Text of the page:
Protect your code with Visual C + + defense features

Source: Internet
Author: User
Tags exception handling

Directory

Stack-based buffer overflow detection (/GS)

Security exception Handling (/SAFESEH)

DEP compatibility (/NXCOMPAT)

Image randomization (/dynamicbase)

More secure function calls

C + + Operator::new

What happens if it fails?

Many of the code is written in C and C + +, but unfortunately many of these types of code have security vulnerabilities that even developers do not know about. Programs written in any language have vulnerabilities that can cause their users to be attacked. But the C and C + + languages have a special place in the history of the Internet because many of their vulnerabilities stem from features that make them popular: Unlimited access to computer hardware and consequent performance benefits. When reading information about security and C or C + +, it is often easy to see terms like "buffering" and "overflow," since buffering is usually an example of direct access to memory. This type of direct access, while very powerful, is very, very dangerous.

Many of the buffer overflow problems that occur during the generation of C and C + + code can be caused by a variety of reasons. The first reason I have mentioned above is that the programming language provides direct access to vulnerable memory. The second reason is the developer error. A third reason is that the compiler does not usually provide defensive functionality. It is easy to provide a remedy for the first problem, but since C and C + + have been different languages.

Developer error issues can be partially addressed through training, but I haven't really seen the rise of educational institutions in this area. There are also some security training agencies in the industry, but we can only provide some solutions or part of the problem, and I would like to see more education about software security for students at universities. You might ask, "Why aren't educational institutions trying to train this very important topic?" To tell you the truth, I don't know why. But it's really frustrating.

Finally, even with top-notch training, some of the security issues are really complicated, and even well-educated engineers can't be completely solved. We humans are not perfect.

Building more defenses in the compiler is a problem that the Microsoft Visual C + + team has been trying to solve for years and is being improved with the help of our security team. This column outlines some of the buffer overflow defenses and other content available in Visual c++®2005. Note that some other compilers also provide defensive measures, but Visual C + + has two major advantages over compilers such as GCC. First, all of these defenses are integrated by default in the Toolset without downloading some bizarre add-ons. Second, these options are easy to use.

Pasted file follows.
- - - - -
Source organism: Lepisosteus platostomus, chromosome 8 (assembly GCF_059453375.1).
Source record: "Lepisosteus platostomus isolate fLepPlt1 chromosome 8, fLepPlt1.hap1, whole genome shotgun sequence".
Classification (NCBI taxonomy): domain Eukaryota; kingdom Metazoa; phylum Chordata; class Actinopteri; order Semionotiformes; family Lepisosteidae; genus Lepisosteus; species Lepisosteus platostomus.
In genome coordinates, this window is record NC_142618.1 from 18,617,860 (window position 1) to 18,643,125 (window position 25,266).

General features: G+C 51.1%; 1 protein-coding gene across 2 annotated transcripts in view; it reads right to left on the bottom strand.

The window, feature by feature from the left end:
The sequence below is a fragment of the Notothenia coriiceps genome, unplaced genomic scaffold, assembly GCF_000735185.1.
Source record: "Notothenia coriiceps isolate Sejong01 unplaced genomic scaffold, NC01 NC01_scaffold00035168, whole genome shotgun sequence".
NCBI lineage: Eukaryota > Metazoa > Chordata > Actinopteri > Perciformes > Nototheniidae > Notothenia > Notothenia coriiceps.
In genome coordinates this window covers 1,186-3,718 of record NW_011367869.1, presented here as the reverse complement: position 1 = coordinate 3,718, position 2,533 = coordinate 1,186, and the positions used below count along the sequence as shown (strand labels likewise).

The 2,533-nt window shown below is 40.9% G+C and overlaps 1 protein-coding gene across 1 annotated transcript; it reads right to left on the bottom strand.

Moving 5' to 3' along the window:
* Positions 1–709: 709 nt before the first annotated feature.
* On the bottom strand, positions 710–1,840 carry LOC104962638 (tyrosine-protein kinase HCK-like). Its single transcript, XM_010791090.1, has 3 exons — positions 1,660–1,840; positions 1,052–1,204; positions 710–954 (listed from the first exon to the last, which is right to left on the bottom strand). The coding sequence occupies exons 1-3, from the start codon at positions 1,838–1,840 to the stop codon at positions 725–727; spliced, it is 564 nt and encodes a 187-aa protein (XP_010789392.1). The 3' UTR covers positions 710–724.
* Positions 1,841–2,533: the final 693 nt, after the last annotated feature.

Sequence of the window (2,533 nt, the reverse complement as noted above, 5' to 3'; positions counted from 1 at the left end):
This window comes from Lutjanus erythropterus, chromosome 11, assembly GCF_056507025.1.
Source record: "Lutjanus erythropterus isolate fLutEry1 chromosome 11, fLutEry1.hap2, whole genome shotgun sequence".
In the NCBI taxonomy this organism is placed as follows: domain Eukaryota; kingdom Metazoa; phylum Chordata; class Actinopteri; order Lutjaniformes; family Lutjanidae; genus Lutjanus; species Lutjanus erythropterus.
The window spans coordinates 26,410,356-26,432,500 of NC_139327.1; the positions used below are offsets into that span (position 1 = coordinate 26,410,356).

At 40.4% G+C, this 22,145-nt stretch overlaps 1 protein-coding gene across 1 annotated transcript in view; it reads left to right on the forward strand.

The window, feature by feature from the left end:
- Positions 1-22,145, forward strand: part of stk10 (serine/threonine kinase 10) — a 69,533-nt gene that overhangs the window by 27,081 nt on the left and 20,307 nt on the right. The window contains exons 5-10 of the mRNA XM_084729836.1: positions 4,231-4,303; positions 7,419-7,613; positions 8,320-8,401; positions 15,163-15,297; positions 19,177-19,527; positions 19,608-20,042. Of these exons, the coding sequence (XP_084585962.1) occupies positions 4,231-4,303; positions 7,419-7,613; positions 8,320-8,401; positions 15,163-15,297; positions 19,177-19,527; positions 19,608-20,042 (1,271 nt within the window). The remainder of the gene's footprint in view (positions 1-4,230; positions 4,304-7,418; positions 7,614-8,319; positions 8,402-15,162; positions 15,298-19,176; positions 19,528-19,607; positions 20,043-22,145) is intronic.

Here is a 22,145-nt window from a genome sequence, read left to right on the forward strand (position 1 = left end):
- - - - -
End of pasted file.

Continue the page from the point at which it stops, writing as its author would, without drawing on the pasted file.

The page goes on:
The defensive measures provided by the Visual C + + toolset include, in no order:

Stack-based buffer overflow detection (/GS)

Security exception Handling (/SAFESEH)

Data Execution Protection (DEP) compatibility (/NXCOMPAT)

Image randomization (/dynamicbase)

Automatic use of more secure function calls

C + + Operator::new

Before we discuss each item in detail, I would point out that these defenses do not compensate for unsafe code. You should always try your best to write the safest code, and if you don't know what to do, you can read some professional books on this topic first.

Typical Stack Compared to one Compiled with/gs

I would also like to point out that these are the requirements of Microsoft's Security Development Lifecycle (SDL), which means that you must use these options when writing C and C + + code, otherwise you cannot deliver. There are occasional exceptions, but very few, so do not discuss them in detail here.

The main point to keep in mind at the end of the

is that these well-designed defenses can also be bypassed, depending on the code. The more defenses the code uses, the harder it will be to solve it, but there is no defensive measure to be perfect. They are all meant to reduce the chance of being invaded. You must have learned something about it! The only solution is to use more secure function calls, which is a defensive measure that can really plug up vulnerabilities. Let's look at the various defensive measures in detail.

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